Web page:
Some 60 Palestinians awoke Tuesday morning to the sound of bulldozers razing their West Bank village in the South Hebron Hills as the Israeli army cleared the grounds to expand a live-fire training zone, according to the Israeli human rights group B’tselem. The military demolished 22 structures in the herding community of Khirbet Jenbah, a ramshackle town with houses made of tin, tarp and stone. Thirty-two children were left homeless.
The community had been engaged in a lengthy legal fight against the demolitions since the year 2000. As part of a campaign to support the areas under threat the Israeli human rights group B’tselem conducted a series of interviews in 2013 with residents about the impending demolitions. Halimah Abu ‘Aram, 41, a mother of four and a herder with her husband in the village of Khirbet al-Majaz, nearby Khirbet Jenbah spoke with B’tselem after being informed the injunction that had protected her house was going to be lifted.
“We have no school in the village because the military won’t let us build one. So our children have to walk to the school in al-Fakhit, which is about 10 kilometers away. They walk there and back in the cold and in the heat. We have no medical clinic. Once every two weeks, volunteer doctors come to al-Fakhit. Women, myself included, have to get there by foot. If someone is seriously ill, we have to take them by donkey or tractor over a grueling route. In the past, we used camels.
We heard that the Israeli military plans to evacuate the entire area, including our village, on the pretext that it is a military firing and training zone. This news frightened me. I can’t imagine what will become of us if the military carries out that decision. Where will we go?”
Khirbet Jenbah along with dozens of other hill sloped hamlets were first designated an army training area in the 1970s. At that time no effort was made to enforce the order. Then in 1999 around 700 Palestinians living within the 7,500 acres territory were forced out of their villages to make way for an area within this zone for “live-fire” exercises. A number of townships that fell outside of the live-fire zone, including Khirbet Jenbah, were left standing.
The following year litigation began on the status on the land ownerships. Palestinians said it was theirs from before 1967 when Israel’s occupation of the West Bank began. In court Israel said it had the right to designate the track for army training. In 2000 a judge approved an injunction against demolishing the remaining five villages still intact inside of the training zone.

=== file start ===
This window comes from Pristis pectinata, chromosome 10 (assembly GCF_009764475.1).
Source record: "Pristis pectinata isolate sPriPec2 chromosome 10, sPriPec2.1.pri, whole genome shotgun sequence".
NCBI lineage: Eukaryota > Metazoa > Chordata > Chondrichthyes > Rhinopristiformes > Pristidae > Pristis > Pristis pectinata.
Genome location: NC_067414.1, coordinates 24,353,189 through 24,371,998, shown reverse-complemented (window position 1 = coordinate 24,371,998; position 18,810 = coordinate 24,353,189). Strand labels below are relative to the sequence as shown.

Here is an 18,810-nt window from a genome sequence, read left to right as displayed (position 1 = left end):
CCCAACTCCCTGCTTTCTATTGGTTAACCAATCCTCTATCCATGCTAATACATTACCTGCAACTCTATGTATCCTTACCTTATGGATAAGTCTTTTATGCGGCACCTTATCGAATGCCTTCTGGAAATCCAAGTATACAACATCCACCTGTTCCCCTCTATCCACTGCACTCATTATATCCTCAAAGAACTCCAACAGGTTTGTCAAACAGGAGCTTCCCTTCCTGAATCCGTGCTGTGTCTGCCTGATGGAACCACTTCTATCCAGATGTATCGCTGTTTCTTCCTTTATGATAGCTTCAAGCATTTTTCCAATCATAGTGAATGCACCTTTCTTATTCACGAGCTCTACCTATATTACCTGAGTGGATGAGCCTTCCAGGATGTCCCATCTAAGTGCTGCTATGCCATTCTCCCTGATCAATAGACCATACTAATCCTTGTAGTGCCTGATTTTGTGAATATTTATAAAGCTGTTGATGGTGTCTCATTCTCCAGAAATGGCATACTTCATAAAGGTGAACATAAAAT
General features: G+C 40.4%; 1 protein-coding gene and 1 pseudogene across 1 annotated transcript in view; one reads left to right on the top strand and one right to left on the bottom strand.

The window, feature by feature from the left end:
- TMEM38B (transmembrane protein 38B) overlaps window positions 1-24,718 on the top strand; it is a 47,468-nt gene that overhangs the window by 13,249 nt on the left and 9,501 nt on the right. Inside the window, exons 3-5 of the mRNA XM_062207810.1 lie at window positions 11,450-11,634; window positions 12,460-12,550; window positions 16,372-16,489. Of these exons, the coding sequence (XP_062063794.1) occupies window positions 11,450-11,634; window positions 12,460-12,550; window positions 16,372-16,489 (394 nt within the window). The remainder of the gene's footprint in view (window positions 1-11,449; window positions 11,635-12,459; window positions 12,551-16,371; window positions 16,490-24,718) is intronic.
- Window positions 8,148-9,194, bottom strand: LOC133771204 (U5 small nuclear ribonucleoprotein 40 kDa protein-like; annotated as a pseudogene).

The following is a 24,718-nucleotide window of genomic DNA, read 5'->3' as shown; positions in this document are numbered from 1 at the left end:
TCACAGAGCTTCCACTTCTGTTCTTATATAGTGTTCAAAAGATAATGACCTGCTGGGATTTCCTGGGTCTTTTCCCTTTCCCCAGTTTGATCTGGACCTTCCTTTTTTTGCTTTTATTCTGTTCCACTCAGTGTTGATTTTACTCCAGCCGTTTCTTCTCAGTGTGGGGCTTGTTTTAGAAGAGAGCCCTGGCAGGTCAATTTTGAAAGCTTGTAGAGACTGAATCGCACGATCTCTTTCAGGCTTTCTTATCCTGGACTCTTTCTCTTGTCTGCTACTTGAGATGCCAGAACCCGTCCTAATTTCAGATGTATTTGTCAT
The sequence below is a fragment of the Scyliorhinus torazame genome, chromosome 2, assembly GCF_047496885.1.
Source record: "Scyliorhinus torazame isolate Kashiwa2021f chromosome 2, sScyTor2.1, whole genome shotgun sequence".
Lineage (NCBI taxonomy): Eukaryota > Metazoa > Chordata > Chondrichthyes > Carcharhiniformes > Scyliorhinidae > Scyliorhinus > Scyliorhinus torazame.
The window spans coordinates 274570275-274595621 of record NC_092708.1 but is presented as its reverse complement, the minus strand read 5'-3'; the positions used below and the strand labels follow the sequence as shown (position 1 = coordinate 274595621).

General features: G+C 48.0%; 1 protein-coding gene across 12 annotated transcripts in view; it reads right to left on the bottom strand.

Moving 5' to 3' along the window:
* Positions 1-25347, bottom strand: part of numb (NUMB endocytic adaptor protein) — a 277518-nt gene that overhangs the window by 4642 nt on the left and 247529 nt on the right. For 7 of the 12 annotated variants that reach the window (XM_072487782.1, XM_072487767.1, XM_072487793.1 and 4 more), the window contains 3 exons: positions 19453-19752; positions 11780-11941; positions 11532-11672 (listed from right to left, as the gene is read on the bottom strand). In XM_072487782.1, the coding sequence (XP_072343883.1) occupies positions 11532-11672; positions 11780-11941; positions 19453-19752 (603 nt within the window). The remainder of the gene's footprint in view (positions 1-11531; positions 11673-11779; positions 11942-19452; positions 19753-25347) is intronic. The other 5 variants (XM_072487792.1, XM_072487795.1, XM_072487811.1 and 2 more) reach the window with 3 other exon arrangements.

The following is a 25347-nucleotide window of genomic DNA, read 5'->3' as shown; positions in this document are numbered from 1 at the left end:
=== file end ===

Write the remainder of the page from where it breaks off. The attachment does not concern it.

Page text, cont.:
When the lengthy trial over the status of the land brought by the Palestinian homeowners against Israel collapsed in 2013, the military ordered the demolition these once protected homes with Khirbet Jenbah as the first. The demolitions were delayed until now while lawyers representing the families attempted to mediate an agreement to issue another stays of demolition. Those talks failed this week.
Located in Area C of the West Bank Khirbet Jenbah is subject to strict building permits issued at the discretion of the Israeli Civil Administration, the governing authority over sixty-percent of the West Bank where 300,000 Palestinians reside.
Palestinians are rarely granted approval to construct homes made of traditional building materials—stone, concrete and glass. In a special report on demolitions in Area C published last year the United Nations said from 2010-2014 only 1.5-percent of building permits for new construction were approved. As a result, Palestinians in Area C typically build without receiving the necessary documentation. Yet in doing so they are exposed to demolition. The same United Nations study found 77-percent of all Palestinian homes on land they privately owned inside of Area C have standing demolition notices.